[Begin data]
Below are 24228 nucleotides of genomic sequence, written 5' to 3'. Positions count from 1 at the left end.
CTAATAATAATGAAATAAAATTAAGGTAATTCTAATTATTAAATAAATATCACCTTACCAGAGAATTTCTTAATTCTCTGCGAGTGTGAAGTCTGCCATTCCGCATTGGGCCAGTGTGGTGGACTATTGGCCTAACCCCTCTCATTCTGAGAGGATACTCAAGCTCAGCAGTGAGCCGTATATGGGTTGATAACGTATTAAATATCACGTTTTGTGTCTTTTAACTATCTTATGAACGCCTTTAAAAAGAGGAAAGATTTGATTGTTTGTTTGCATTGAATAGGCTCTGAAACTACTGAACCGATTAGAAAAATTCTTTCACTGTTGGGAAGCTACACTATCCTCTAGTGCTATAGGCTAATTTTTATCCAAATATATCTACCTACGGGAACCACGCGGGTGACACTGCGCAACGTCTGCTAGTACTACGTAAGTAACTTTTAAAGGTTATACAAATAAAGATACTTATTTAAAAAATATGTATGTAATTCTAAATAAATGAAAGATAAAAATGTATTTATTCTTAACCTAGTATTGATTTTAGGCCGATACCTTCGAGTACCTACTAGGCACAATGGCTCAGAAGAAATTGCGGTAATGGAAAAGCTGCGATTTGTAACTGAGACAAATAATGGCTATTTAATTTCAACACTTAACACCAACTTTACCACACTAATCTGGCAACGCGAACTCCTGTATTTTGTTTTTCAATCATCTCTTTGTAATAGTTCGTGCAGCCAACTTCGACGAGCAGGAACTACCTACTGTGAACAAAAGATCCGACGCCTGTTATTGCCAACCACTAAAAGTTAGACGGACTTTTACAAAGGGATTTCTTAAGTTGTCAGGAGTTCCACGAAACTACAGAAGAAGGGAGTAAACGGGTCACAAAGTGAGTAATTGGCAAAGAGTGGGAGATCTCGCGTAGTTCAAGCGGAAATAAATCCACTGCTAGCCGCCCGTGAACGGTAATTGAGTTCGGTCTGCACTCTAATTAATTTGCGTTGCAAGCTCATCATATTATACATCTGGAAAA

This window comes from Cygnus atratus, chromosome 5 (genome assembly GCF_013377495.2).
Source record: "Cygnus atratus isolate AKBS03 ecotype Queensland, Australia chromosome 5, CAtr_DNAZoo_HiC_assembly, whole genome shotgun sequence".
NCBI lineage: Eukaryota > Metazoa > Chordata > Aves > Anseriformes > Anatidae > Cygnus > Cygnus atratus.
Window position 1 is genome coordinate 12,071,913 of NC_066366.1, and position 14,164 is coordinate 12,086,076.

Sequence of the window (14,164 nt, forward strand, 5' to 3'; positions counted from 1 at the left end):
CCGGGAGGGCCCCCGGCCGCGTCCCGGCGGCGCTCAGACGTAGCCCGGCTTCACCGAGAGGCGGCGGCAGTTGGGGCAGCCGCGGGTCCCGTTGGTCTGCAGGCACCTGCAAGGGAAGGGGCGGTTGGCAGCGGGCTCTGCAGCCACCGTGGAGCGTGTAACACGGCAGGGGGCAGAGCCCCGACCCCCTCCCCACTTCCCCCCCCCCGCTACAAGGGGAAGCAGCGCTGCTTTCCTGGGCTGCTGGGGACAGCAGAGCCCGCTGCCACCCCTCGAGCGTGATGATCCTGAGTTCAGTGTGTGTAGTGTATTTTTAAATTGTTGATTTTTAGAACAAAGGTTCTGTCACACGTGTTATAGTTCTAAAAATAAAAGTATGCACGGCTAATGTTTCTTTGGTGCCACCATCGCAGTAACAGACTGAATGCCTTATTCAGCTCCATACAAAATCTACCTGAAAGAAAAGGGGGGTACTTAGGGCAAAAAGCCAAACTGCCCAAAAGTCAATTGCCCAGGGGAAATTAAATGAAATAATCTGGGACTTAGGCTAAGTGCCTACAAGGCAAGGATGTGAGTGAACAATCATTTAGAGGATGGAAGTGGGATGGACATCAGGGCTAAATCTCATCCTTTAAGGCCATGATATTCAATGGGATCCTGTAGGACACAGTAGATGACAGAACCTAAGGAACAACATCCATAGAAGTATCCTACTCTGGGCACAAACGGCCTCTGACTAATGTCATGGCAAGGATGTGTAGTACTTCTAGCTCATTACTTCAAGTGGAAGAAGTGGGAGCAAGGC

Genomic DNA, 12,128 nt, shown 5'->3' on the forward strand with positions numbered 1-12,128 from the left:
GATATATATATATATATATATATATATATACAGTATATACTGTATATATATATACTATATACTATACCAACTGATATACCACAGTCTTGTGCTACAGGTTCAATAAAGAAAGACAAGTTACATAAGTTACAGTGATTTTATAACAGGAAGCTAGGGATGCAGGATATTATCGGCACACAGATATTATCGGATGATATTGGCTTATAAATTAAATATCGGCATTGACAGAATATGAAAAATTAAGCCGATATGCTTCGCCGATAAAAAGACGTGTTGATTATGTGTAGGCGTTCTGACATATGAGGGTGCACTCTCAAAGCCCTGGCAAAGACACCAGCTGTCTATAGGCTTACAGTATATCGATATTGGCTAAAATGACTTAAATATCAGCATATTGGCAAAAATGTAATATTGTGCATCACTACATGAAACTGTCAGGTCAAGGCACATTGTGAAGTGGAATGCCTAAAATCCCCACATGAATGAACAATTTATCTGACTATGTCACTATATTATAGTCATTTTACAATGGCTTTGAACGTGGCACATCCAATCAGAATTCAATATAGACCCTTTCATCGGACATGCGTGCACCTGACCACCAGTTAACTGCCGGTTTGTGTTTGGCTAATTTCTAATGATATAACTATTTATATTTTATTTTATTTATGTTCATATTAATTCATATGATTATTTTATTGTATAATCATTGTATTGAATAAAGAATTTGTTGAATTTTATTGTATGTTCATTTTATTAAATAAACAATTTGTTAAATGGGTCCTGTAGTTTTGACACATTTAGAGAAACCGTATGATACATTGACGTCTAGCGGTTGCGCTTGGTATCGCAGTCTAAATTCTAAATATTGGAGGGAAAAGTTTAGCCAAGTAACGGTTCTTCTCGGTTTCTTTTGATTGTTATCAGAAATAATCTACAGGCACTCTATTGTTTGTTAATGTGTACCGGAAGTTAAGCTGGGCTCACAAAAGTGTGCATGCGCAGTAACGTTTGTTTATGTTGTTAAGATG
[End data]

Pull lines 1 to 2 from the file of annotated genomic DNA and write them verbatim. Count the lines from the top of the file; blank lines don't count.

Below are 24228 nucleotides of genomic sequence, written 5' to 3'. Positions count from 1 at the left end.
CTAATAATAATGAAATAAAATTAAGGTAATTCTAATTATTAAATAAATATCACCTTACCAGAGAATTTCTTAATTCTCTGCGAGTGTGAAGTCTGCCATTCCGCATTGGGCCAGTGTGGTGGACTATTGGCCTAACCCCTCTCATTCTGAGAGGATACTCAAGCTCAGCAGTGAGCCGTATATGGGTTGATAACGTATTAAATATCACGTTTTGTGTCTTTTAACTATCTTATGAACGCCTTTAAAAAGAGGAAAGATTTGATTGTTTGTTTGCATTGAATAGGCTCTGAAACTACTGAACCGATTAGAAAAATTCTTTCACTGTTGGGAAGCTACACTATCCTCTAGTGCTATAGGCTAATTTTTATCCAAATATATCTACCTACGGGAACCACGCGGGTGACACTGCGCAACGTCTGCTAGTACTACGTAAGTAACTTTTAAAGGTTATACAAATAAAGATACTTATTTAAAAAATATGTATGTAATTCTAAATAAATGAAAGATAAAAATGTATTTATTCTTAACCTAGTATTGATTTTAGGCCGATACCTTCGAGTACCTACTAGGCACAATGGCTCAGAAGAAATTGCGGTAATGGAAAAGCTGCGATTTGTAACTGAGACAAATAATGGCTATTTAATTTCAACACTTAACACCAACTTTACCACACTAATCTGGCAACGCGAACTCCTGTATTTTGTTTTTCAATCATCTCTTTGTAATAGTTCGTGCAGCCAACTTCGACGAGCAGGAACTACCTACTGTGAACAAAAGATCCGACGCCTGTTATTGCCAACCACTAAAAGTTAGACGGACTTTTACAAAGGGATTTCTTAAGTTGTCAGGAGTTCCACGAAACTACAGAAGAAGGGAGTAAACGGGTCACAAAGTGAGTAATTGGCAAAGAGTGGGAGATCTCGCGTAGTTCAAGCGGAAATAAATCCACTGCTAGCCGCCCGTGAACGGTAATTGAGTTCGGTCTGCACTCTAATTAATTTGCGTTGCAAGCTCATCATATTATACATCTGGAAAA